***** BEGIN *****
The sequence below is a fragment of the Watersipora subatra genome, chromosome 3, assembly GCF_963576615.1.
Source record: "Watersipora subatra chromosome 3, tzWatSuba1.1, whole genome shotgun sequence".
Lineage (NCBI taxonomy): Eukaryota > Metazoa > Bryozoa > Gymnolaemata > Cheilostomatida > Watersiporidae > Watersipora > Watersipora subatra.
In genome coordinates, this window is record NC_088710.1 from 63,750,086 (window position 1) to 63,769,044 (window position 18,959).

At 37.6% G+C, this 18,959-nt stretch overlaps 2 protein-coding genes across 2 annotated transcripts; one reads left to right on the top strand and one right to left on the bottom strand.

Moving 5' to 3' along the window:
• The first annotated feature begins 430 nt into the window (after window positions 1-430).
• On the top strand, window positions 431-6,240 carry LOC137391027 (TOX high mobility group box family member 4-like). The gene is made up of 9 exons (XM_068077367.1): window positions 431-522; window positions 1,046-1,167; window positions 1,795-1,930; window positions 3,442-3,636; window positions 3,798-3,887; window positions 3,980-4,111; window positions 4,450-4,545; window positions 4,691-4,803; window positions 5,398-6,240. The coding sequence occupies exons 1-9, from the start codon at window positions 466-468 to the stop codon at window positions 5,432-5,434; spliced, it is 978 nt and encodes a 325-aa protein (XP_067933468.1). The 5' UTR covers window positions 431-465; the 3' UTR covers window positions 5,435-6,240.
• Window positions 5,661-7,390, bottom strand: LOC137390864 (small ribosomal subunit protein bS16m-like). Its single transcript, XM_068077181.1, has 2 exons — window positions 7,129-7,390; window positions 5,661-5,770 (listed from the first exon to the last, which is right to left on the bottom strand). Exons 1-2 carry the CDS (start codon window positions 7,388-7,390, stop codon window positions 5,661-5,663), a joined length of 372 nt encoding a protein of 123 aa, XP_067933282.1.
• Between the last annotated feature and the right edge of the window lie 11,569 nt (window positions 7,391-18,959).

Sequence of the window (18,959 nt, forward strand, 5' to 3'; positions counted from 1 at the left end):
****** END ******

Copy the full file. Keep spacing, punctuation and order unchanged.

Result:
The sequence below is a fragment of the Watersipora subatra genome, chromosome 3, assembly GCF_963576615.1.
Source record: "Watersipora subatra chromosome 3, tzWatSuba1.1, whole genome shotgun sequence".
Lineage (NCBI taxonomy): Eukaryota > Metazoa > Bryozoa > Gymnolaemata > Cheilostomatida > Watersiporidae > Watersipora > Watersipora subatra.
In genome coordinates, this window is record NC_088710.1 from 63,750,086 (window position 1) to 63,769,044 (window position 18,959).

At 37.6% G+C, this 18,959-nt stretch overlaps 2 protein-coding genes across 2 annotated transcripts; one reads left to right on the top strand and one right to left on the bottom strand.

Moving 5' to 3' along the window:
• The first annotated feature begins 430 nt into the window (after window positions 1-430).
• On the top strand, window positions 431-6,240 carry LOC137391027 (TOX high mobility group box family member 4-like). The gene is made up of 9 exons (XM_068077367.1): window positions 431-522; window positions 1,046-1,167; window positions 1,795-1,930; window positions 3,442-3,636; window positions 3,798-3,887; window positions 3,980-4,111; window positions 4,450-4,545; window positions 4,691-4,803; window positions 5,398-6,240. The coding sequence occupies exons 1-9, from the start codon at window positions 466-468 to the stop codon at window positions 5,432-5,434; spliced, it is 978 nt and encodes a 325-aa protein (XP_067933468.1). The 5' UTR covers window positions 431-465; the 3' UTR covers window positions 5,435-6,240.
• Window positions 5,661-7,390, bottom strand: LOC137390864 (small ribosomal subunit protein bS16m-like). Its single transcript, XM_068077181.1, has 2 exons — window positions 7,129-7,390; window positions 5,661-5,770 (listed from the first exon to the last, which is right to left on the bottom strand). Exons 1-2 carry the CDS (start codon window positions 7,388-7,390, stop codon window positions 5,661-5,663), a joined length of 372 nt encoding a protein of 123 aa, XP_067933282.1.
• Between the last annotated feature and the right edge of the window lie 11,569 nt (window positions 7,391-18,959).

Sequence of the window (18,959 nt, forward strand, 5' to 3'; positions counted from 1 at the left end):